26 Mr R. G. Menzies, Prime Minister, to Lord Cranborne, U.K. Secretary of State for Dominion Affairs

Cablegram 499 [1] CANBERRA, [2 August 1941] [2]

MOST SECRET

My telegram 486 of 30th July [3]: we assume that the approach to the United States Government will be comprehensive and will attempt to elucidate United States attitude not only in general contingency of war in the Pacific arising out of retaliatory measures taken against Japan but also in relation to specific questions of Netherlands East Indies and Thailand. We are strongly of opinion that the piecemeal consideration of possible developments in East Asia and the Pacific is no longer satisfactory and that effort should now be made to define a, line which the British Commonwealth and the United States of America might follow in this region in conjunction.

1. N.E.I. Since receiving your telegram 440 of 21st June [4] we are not aware that any further consideration has been given to the question of (a) declaration, or (b) a private assurance of support to the Netherlands East Indies in the event of an attack by Japan on Dutch territory. We understand, however, that the British Ambassador in Tokyo [5] privately conveyed to the Japanese Minister for Foreign Affairs' in effect that forcible Japanese action against the Netherlands East Indies would involve the British Empire as an ally of Holland. [7] Presumably the corresponding assurance has not yet been given to the Netherlands Government although it is noted from your telegram M. 167 [8] that consultation took place with the Netherlands Government regarding Dutch co-operation in present economic restrictions against Japan.

The Commonwealth Government would be glad to know what your present views are on this matter. We are inclined to doubt whether any good purpose will now be served by attempting to renew the proposals from the point where they were left in June, i.e., on the basis of a unilateral public declaration or private assurance by the British Empire, leaving the question of United States participation to be settled subsequently. In the circumstances that have arisen since that date, it seems to us desirable that consideration of the matter should now be on the basis of an understanding or assurance on the part of the United States. [9]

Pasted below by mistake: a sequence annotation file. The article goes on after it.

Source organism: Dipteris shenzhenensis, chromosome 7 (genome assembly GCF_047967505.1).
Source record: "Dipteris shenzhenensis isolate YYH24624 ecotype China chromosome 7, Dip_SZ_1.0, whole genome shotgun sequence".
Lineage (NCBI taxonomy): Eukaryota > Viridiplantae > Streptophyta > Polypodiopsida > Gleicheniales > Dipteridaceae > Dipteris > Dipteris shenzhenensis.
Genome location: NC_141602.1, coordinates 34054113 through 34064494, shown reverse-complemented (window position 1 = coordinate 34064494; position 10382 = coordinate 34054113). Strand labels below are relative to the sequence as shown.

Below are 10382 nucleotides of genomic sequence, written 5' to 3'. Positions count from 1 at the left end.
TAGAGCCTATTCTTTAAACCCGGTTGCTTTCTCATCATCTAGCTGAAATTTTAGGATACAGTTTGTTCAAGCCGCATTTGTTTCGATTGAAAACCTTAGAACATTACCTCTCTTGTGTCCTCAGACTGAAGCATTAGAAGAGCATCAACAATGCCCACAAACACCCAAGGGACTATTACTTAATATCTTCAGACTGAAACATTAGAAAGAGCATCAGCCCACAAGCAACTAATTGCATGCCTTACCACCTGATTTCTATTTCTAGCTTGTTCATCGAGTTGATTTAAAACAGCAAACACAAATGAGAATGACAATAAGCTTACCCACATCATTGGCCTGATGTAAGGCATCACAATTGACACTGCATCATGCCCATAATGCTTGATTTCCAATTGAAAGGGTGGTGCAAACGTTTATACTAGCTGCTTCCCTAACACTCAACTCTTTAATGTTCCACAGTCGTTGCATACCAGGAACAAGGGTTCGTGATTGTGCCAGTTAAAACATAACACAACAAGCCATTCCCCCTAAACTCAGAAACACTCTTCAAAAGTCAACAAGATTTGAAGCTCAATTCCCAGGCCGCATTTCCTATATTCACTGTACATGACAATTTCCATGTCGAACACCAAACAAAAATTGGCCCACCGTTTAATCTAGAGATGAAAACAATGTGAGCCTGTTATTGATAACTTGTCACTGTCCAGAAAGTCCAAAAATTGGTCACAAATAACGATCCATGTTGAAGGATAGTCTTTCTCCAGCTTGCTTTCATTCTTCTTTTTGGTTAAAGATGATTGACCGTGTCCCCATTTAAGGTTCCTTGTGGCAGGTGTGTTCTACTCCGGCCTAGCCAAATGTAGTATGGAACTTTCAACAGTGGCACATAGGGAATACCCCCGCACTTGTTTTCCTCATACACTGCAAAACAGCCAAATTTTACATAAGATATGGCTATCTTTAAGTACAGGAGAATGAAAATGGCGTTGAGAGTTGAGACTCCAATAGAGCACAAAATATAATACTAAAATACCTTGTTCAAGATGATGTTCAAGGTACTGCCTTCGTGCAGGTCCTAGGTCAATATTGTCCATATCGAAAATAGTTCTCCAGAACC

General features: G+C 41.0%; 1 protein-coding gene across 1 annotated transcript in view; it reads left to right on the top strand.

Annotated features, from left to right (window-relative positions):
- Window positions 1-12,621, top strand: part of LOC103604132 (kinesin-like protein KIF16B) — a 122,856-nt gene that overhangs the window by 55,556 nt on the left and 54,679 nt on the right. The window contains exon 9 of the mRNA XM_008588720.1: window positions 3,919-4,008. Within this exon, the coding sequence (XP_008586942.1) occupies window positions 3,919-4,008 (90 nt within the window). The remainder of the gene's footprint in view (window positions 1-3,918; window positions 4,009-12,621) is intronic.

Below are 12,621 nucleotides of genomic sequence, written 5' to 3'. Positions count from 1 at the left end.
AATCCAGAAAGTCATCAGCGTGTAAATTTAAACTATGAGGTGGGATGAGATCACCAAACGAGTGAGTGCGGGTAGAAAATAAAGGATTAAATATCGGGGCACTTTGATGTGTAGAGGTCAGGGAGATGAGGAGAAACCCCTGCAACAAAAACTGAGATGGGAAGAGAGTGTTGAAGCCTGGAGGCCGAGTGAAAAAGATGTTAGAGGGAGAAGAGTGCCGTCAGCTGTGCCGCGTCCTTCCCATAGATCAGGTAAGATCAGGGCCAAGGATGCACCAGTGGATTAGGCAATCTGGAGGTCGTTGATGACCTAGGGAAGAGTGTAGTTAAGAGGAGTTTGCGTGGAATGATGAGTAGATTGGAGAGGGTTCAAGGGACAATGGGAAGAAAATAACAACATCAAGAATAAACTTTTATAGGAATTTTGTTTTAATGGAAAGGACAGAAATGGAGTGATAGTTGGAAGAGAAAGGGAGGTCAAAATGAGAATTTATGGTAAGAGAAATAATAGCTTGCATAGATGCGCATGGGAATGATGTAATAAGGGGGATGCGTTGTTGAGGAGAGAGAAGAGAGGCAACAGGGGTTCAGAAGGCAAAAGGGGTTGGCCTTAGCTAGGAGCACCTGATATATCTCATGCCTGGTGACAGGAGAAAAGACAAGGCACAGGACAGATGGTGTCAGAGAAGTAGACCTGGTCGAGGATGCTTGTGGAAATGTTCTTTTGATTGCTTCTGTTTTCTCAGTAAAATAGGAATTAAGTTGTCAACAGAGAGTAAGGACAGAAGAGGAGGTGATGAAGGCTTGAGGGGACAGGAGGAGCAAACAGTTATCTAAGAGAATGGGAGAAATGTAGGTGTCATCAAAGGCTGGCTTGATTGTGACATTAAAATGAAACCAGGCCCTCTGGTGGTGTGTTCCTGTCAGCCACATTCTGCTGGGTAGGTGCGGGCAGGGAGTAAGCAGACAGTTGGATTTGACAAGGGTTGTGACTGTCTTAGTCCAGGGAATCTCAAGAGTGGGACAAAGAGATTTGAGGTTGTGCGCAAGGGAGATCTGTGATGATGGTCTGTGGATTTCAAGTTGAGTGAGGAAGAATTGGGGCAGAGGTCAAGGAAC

If this is accepted, we assume that maximum use will be made with the United States Government of the important argument that both Netherlands East Indies and Malaya are major sources of supply to the United States for essential war materials, notably rubber, which it would be greatly to the advantage of the Axis to cut off.

2. THAILAND. On indications that Japan is contemplating some early move towards subjection of Thailand, we consider that this contingency should also be urgently raised with the United States Government. We are strongly impressed with the views of the British Minister at Bangkok [10], and Sir John Latham [11] has also expressed from Tokyo his opinion that we should, without delay, enlist the co-operation and support of the United States in handling the matter. We entirely endorse this view and suggest that as preliminary step the British Ambassador in Washington [12] should be asked to ascertain, in conjunction with his general approach to the United States Government, what course of action the United States Administration has in mind, either as a deterrent to Japan or as a counter measure in the event of fulfilment of Japanese designs.

1 Repeated to the Minister to the United States as no. 85 and to the Legation in Tokyo on 4 August as no. 10 (AA : A3196, 1941, 0- 11178).

2 Inserted from Prime Minister's Dept outward cablegram register (AA : A3643, 2).

3 Document 24 4 This appears to be an incorrect reference to cablegram 440 of 27 June, published as Document 521 in Documents on Australian Foreign Policy 1937-49, vol. IV 5 Sir Robert Craigie.

6 Admiral Teijiro Toyoda.

7 The U.K. Ambassador to Japan had been given authority to speak in these terms, at his discretion, to the Japanese Foreign Minister. The U.S. Ambassador (J. C. Grew) had similar instructions. Menzies, however, was incorrect in assuming that such a communication had actually been made (see Document 31) 8 Dispatched 20 July. On file AA : A981, Far East 20B, i.

9 The U.K. Govt replied (cablegram 549 of 7 August on file AA :

A981 Japan 185B, ii) that it was ,most grateful' for the Commonwealth Govt's views and noted that in his conversation with the Netherlands Minister (Jonkheer E. Michiels van Verduynen) on 6 August the U.K. Foreign Secretary (Anthony Eden) had 'pointed out that the attitude of the United States Government was of great importance in this connection'. See Document 34.

10 See for example Sir Josiah Crosby's cablegram 509 of 29 July on file AA : A1608, A41/1/1, xxiii.

11 Minister to Japan.

12 Lord Halifax.

[AA : A3196, 1941, 0. 11129]